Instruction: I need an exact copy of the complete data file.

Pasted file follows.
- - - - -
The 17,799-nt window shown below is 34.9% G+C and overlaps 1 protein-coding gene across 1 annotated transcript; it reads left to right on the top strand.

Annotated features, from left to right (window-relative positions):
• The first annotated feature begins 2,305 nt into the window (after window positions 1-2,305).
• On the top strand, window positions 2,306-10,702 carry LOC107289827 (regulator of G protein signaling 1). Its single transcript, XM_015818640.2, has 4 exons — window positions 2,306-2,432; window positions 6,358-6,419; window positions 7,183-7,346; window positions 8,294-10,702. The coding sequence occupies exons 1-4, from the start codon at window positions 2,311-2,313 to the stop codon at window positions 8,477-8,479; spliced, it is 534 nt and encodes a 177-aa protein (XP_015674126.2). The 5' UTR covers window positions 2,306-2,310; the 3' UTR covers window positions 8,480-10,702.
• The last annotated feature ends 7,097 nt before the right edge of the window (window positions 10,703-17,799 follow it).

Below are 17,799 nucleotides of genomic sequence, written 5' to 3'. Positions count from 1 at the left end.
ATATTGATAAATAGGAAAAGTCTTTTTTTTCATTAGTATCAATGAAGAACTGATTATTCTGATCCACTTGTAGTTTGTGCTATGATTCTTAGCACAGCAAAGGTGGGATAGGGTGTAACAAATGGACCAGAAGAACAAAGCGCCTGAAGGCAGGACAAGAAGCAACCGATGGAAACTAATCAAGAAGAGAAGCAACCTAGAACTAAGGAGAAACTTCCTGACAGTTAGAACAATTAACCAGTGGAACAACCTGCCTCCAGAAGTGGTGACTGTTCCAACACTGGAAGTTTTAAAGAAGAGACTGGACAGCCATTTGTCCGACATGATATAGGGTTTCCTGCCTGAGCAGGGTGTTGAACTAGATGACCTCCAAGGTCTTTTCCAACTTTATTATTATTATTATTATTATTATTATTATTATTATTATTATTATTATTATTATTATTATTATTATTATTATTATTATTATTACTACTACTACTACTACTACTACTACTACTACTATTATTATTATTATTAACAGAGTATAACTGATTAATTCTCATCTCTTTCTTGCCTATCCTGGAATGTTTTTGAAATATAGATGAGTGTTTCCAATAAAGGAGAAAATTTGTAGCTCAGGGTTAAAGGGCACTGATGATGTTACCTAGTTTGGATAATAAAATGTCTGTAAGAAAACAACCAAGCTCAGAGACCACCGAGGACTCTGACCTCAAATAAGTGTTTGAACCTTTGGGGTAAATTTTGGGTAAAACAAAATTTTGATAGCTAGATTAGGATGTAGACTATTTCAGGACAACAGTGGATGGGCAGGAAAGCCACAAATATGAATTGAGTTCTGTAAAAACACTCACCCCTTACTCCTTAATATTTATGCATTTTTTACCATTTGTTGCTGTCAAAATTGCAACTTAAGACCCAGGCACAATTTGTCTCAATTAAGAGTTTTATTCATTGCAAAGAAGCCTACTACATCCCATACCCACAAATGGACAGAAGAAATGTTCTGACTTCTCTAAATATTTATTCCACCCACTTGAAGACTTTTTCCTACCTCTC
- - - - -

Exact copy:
The 17,799-nt window shown below is 34.9% G+C and overlaps 1 protein-coding gene across 1 annotated transcript; it reads left to right on the top strand.

Annotated features, from left to right (window-relative positions):
• The first annotated feature begins 2,305 nt into the window (after window positions 1-2,305).
• On the top strand, window positions 2,306-10,702 carry LOC107289827 (regulator of G protein signaling 1). Its single transcript, XM_015818640.2, has 4 exons — window positions 2,306-2,432; window positions 6,358-6,419; window positions 7,183-7,346; window positions 8,294-10,702. The coding sequence occupies exons 1-4, from the start codon at window positions 2,311-2,313 to the stop codon at window positions 8,477-8,479; spliced, it is 534 nt and encodes a 177-aa protein (XP_015674126.2). The 5' UTR covers window positions 2,306-2,310; the 3' UTR covers window positions 8,480-10,702.
• The last annotated feature ends 7,097 nt before the right edge of the window (window positions 10,703-17,799 follow it).

Below are 17,799 nucleotides of genomic sequence, written 5' to 3'. Positions count from 1 at the left end.
ATATTGATAAATAGGAAAAGTCTTTTTTTTCATTAGTATCAATGAAGAACTGATTATTCTGATCCACTTGTAGTTTGTGCTATGATTCTTAGCACAGCAAAGGTGGGATAGGGTGTAACAAATGGACCAGAAGAACAAAGCGCCTGAAGGCAGGACAAGAAGCAACCGATGGAAACTAATCAAGAAGAGAAGCAACCTAGAACTAAGGAGAAACTTCCTGACAGTTAGAACAATTAACCAGTGGAACAACCTGCCTCCAGAAGTGGTGACTGTTCCAACACTGGAAGTTTTAAAGAAGAGACTGGACAGCCATTTGTCCGACATGATATAGGGTTTCCTGCCTGAGCAGGGTGTTGAACTAGATGACCTCCAAGGTCTTTTCCAACTTTATTATTATTATTATTATTATTATTATTATTATTATTATTATTATTATTATTATTATTATTATTATTATTATTATTATTATTACTACTACTACTACTACTACTACTACTACTACTATTATTATTATTATTAACAGAGTATAACTGATTAATTCTCATCTCTTTCTTGCCTATCCTGGAATGTTTTTGAAATATAGATGAGTGTTTCCAATAAAGGAGAAAATTTGTAGCTCAGGGTTAAAGGGCACTGATGATGTTACCTAGTTTGGATAATAAAATGTCTGTAAGAAAACAACCAAGCTCAGAGACCACCGAGGACTCTGACCTCAAATAAGTGTTTGAACCTTTGGGGTAAATTTTGGGTAAAACAAAATTTTGATAGCTAGATTAGGATGTAGACTATTTCAGGACAACAGTGGATGGGCAGGAAAGCCACAAATATGAATTGAGTTCTGTAAAAACACTCACCCCTTACTCCTTAATATTTATGCATTTTTTACCATTTGTTGCTGTCAAAATTGCAACTTAAGACCCAGGCACAATTTGTCTCAATTAAGAGTTTTATTCATTGCAAAGAAGCCTACTACATCCCATACCCACAAATGGACAGAAGAAATGTTCTGACTTCTCTAAATATTTATTCCACCCACTTGAAGACTTTTTCCTACCTCTC